The French Director’s Unique Voice Comes Through Loud and Clear in ‘The Claire Denis Collection’

One of the most interesting and unique voices in world cinema today, the French writer-director Claire Denis, whose finest work is among the films represented on this excellent four-disc set from Artificial Eye, is a master at examining — often using abstract cinematic language – notions of race, sexuality and identity.

Viewed chronologically, the first in the collection is 1988’s Chocolat. Denis’ feature debut, the film is a semi-autobiographical tale set in Cameroon and begins with a lone European traveller called France (whose name is a rather unambiguous signifier of the region’s former colonial power) being picked up along a dusty rural road by an African American driver and his young son.

France (Mireille Perrier) finds that this chance encounter is rekindling her childhood memories, so she settles into the back seat of the car and allows her mind to wander during the journey, whereafter we see, via flashbacks, key moments of her life as a young girl in ’50s Africa, when she enjoyed an affluent existence, thanks to her father’s position as a colonial administrator. She recalls how familial problems began to simmer after her mother developed feelings for their handsome housekeeper Protée (Isaach de Bankolé), a proud and intelligent young black man bound by a racist social convention that vehemently disallowed interracial fraternisation between colonial employer and employee.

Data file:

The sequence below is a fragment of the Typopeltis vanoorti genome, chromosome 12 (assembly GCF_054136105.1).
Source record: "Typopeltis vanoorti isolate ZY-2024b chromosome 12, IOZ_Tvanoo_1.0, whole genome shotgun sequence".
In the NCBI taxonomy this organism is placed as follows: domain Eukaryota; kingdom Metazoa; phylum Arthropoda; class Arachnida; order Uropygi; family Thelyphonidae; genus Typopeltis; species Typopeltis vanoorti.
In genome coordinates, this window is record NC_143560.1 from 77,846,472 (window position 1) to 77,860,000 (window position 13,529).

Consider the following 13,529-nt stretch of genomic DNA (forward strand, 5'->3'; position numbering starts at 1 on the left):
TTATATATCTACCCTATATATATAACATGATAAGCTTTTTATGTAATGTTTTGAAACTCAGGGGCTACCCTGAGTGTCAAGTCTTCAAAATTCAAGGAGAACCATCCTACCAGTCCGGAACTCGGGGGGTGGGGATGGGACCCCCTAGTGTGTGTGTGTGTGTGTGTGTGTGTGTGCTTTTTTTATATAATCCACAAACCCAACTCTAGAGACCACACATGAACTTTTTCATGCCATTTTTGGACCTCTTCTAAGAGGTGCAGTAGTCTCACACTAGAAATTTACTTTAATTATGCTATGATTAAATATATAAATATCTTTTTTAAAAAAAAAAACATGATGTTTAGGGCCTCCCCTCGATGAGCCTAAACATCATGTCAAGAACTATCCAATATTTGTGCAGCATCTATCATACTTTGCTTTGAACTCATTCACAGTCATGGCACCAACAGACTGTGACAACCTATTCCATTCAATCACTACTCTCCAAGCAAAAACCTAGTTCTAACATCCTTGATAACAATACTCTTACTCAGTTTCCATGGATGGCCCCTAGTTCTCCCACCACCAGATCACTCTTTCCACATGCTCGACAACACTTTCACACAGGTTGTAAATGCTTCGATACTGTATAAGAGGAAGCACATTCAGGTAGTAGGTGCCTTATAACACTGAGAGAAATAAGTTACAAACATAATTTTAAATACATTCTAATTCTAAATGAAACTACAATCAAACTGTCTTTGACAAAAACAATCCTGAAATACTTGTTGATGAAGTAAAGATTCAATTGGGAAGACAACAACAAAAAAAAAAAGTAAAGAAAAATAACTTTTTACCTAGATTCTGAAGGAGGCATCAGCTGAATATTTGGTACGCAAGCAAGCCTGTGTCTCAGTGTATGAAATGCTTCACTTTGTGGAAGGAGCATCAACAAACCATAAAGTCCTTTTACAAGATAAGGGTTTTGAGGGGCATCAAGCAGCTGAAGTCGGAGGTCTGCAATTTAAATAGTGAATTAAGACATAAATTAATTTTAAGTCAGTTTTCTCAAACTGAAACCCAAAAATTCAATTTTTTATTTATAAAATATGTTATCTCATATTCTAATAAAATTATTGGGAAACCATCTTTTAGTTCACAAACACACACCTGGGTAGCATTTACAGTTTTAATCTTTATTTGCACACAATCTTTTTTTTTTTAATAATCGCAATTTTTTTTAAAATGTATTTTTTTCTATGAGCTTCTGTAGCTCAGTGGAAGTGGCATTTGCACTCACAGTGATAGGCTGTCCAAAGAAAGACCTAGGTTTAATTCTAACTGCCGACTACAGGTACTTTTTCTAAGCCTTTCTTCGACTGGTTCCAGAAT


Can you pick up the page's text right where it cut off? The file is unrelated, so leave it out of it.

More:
Whilst politically challenging and often moving, Denis examines the subject matter with subtlety and even humour, allowing what is essentially a series of vignettes to develop into a beautifully vibrant narrative of remembrance – all greatly enhanced by Abdullah Ibrahim’s jazz score, which offers a shiny and buoyant collection of tunes that provide the film with an upbeat energy.

Chocolat (1988)

Chocolat is ultimately a film of contrasts, both thematically and visually: it’s about the contrast between colonial rule (or rather, misrule) and its effects on indigenous Africans, and the complications for individuals who choose to cross the clearly delineated social and racial boundaries; the heft of the characters’ experiences is also emboldened by Robert Alazraki’s beautiful and symbolic cinematography, which captures the contrasts of the environment too, showing Cameroon as a largely arid, grassy landscape punctuated by patches of the most wonderfully verdant vegetation imaginable.

The second film is 1996’s previously unavailable Nénette et Boni, a coming-of-age film about an energetic and restless young man Boni (Grégoire Colin) and his estranged sister Nénette (Alice Houri), who re-enters Boni’s life following a sibling separation and eventually comes to exert an influence that has a stabilising effect on his haphazard life.

Featuring beautifully naturalistic performances, Nénette et Boni is a strange hybrid of a film, in places almost like an American sex comedy for the art house crowd, but certainly no less enjoyable for it. The entire film was shot on location among the French suburbs, so it has a tangible sense of realism and atmosphere, plus a particularly enjoyable cameo from the reassuringly odd US indie darling Vincent Gallo, which is an extra treat.